The Newest (and Driest) Technology in Compression Socks

sweaty feetOur feet are the second sweatiest part of our body next to our armpits. The 250,000 sweat glands found on each foot can generate between half a cup and a cup of perspiration per day, depending on our level of activity. Unless this moisture is wicked away, our feet will become soggy and the skin soft and damp. Mushy skin becomes damaged a lot faster than dry skin. This is why 100% cotton socks are not a good choice. Cotton appears in a lot of less expensive socks. It absorbs more moisture than many other fibers, but loses all of its insulating ability when saturated, takes forever to dry, and will sag and bunch when wet. Socks which contain high percentages of cotton should be avoided.

Our socks take extreme wear and tear from our daily activities. They protect our feet from blisters and all the abuse we can deal out. Thus as we don (put on) our socks each day their job is to manage moisture and keep our feet dry. Their second job is to give enough padding to keep our feet warm or cool depending on conditions and our activity, and protect our feet from blisters.

Socks and the yarns which are used to knit them are probably one of the least thought about issues of our time. However, if our feet are not happy, we are not happy. The right socks make us feel good. Our manufacturers spend a lot of time and money on research looking for the best yarns to use to knit compression socks and compression stockings to make them both durable and effective. So let’s take some time to consider the yarns used to knit them.

Nylon and polyester are extremely durable. When a sock wears out the nylon is the last threads seen which are holding those favorite socks together. These synthetic, non-porous materials absorb very little water, dry quickly, and help give socks form and structure. Nylon and polyester themselves do not move moisture, but manufacturers apply a variety of coatings to the fibers to wick moisture away from our feet. (Dry feet are less susceptible to bacteria and fungus.) Examples of polyester and nylon socks are the Sigvaris Recovery SockSigvaris Performance SockTherafirm Core-Spun Knee High and Therafirm Core-Spun Cushioned Knee High, and the Sigvaris Performanace Sleeve.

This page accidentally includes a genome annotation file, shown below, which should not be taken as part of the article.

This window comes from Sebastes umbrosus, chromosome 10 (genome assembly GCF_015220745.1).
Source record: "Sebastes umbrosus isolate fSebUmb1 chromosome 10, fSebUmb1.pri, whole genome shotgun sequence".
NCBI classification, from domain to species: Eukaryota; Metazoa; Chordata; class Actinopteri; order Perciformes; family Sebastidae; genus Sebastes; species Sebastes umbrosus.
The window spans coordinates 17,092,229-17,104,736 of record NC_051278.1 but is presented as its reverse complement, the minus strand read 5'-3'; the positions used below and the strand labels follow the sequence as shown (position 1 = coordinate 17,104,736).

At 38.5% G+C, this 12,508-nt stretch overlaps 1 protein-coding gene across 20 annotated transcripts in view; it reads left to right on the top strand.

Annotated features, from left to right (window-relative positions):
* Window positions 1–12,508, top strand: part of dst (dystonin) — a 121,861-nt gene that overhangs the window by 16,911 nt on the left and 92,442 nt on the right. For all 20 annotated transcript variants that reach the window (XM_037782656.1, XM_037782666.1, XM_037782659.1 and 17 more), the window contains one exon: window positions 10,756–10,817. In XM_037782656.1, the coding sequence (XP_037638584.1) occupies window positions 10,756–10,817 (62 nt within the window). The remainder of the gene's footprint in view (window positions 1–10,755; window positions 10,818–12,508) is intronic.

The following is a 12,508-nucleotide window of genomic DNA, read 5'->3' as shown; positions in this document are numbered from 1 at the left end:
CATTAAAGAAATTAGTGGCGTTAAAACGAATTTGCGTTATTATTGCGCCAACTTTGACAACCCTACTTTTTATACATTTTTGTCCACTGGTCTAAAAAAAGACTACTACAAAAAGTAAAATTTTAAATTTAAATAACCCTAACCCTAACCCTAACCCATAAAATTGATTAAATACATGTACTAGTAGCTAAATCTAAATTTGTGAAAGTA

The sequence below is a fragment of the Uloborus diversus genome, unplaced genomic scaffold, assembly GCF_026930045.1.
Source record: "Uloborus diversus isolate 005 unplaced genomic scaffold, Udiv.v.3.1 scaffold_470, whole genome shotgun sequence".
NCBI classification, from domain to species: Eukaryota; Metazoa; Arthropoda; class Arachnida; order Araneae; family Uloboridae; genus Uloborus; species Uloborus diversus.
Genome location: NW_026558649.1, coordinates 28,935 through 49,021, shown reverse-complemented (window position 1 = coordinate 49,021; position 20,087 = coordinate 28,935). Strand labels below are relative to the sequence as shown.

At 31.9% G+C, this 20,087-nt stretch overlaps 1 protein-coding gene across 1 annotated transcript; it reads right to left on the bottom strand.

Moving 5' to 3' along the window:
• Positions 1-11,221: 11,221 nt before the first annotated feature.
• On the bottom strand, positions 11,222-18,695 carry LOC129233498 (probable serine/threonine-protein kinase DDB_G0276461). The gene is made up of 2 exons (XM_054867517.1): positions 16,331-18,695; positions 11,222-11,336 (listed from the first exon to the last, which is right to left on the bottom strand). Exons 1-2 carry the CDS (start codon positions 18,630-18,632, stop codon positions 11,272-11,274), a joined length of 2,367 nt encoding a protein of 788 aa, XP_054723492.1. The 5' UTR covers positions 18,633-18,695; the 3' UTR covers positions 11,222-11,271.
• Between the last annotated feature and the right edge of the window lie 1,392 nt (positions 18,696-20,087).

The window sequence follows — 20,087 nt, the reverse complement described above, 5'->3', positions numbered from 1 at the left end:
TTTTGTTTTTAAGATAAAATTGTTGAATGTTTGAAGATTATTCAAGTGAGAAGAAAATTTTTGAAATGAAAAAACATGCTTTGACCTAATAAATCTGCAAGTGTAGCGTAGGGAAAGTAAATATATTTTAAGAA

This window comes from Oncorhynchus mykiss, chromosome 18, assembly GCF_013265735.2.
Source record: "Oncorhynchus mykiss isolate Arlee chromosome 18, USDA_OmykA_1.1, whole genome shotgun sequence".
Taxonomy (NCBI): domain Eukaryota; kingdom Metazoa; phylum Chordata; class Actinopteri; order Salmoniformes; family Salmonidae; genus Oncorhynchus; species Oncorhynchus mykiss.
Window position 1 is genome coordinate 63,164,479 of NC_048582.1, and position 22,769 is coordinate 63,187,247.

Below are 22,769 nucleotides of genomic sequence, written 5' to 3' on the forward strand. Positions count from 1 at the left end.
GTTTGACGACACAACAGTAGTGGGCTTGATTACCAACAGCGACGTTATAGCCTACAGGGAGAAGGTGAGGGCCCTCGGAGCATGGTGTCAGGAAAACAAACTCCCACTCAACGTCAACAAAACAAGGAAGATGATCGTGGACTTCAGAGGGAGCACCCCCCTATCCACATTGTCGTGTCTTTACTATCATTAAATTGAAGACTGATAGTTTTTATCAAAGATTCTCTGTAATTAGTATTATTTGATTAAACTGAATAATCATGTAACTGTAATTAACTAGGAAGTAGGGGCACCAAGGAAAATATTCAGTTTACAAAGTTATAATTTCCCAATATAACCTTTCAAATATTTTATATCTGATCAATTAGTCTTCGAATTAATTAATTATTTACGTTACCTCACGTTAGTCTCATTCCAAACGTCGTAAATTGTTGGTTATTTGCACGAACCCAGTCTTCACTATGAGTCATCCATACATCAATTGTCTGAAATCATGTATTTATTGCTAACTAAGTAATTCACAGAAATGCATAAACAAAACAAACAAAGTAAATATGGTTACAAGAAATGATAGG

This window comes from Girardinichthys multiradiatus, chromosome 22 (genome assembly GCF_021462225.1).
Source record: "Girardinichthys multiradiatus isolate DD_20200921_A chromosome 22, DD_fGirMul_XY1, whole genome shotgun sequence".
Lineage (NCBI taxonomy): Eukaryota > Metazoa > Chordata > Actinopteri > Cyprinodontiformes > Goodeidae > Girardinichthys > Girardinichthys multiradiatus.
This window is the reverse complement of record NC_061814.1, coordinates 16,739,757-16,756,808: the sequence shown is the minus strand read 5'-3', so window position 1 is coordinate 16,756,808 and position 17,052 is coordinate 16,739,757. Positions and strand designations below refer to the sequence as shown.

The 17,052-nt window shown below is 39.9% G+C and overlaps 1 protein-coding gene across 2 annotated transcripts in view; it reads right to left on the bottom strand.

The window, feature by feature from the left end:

Polyamide is a term often seen in socks. They are the basic fiber forming substances for nylon fiber. Polyamide was developed in the United States about 1935 and first used in stockings about 1940. Nylon fiber is fine, highly elastic, easy to wash, quick to dry and retains its shape well.

Acrylic is another commonly used synthetic material. It closely approximates the plushness of wool, while offering the increased durability of a synthetic. Other materials used include Lycra Spandex or Elasthan, which provide the hugging elastic. Please note that neither Spandex nor Elasthan contain rubber! In fact there are only a very few socks from our manufacturers that do contain rubber. All garments contain Spandex or Elasthan to give the support socks or support stockings the stretch. An example of socks with acrylic, nylon and Elasthan are the Therafirm Core-Spun.

Natural fibers would seem to be a good choice, but some have drawbacks. Cotton, as we have already discussed, is not a good choice. Wool manages moisture well, and wicks moisture away from your feet. Wool provides good padding and warmth, and can absorb up to a third of its weight in water without feeling damp or losing much of its insulating ability. Something you may not have known…wool regulates temperature well keeping feet cool as well as warm. However, wool is also less durable than most synthetic materials, and does not hold its shape well. So that we may have the best of both worlds (natural fibers and man made fibers) our manufacturers are now creating blends of fine wool, nylon, and spandex. Examples of the mix of fine Australian Merino Wool, nylon, and spandex mix are the Sigvaris Merino Wool and the Sigvaris Thermoregulating Wool .

Now last, but by no means least is a patented, intimate blend of synthetic and natural fibers that accelerates the water release rate of wet fabric. Dri-Release® is a micro blend performance yarn that feels like cotton. Rather than just spreading moisture across its surface, Dri-Release® actually pushes moisture to the outside of a garment, releasing water and perspiration. Tests show it dries four times faster than cotton and faster than any other performance fabric on the market. Dri-Release® is the preferred performance fabric for athletes all over the world. The unparalleled performance and moisture transferring qualities of Dri-Release® help these many athletes perform at the top of their game every time. One of the socks we have previously mentioned, Sigvaris Recovery Sock, is an example of a sock containing the Dri-Release® yarn.

In conclusion if shopping for what many of us call support hose, compression hosiery, support socks and many other names, a garment with high contents of synthetic fibers will tend to give us longer wear, provide wicking action to remove moisture from our feet and provide ample padding. Top of this list of synthetic fibers is the new yarn which was developed Optimar called Dri-Release®. It is the very same yarn used in socks worn in bicycle races and triathlons by well know athletes. Socks containing wool are also a good choice because it is  thermo regulating, moisture wicking, insulating, breathable, and durable. 


Happy Activities,

Vanda
SupportHosePlus.com

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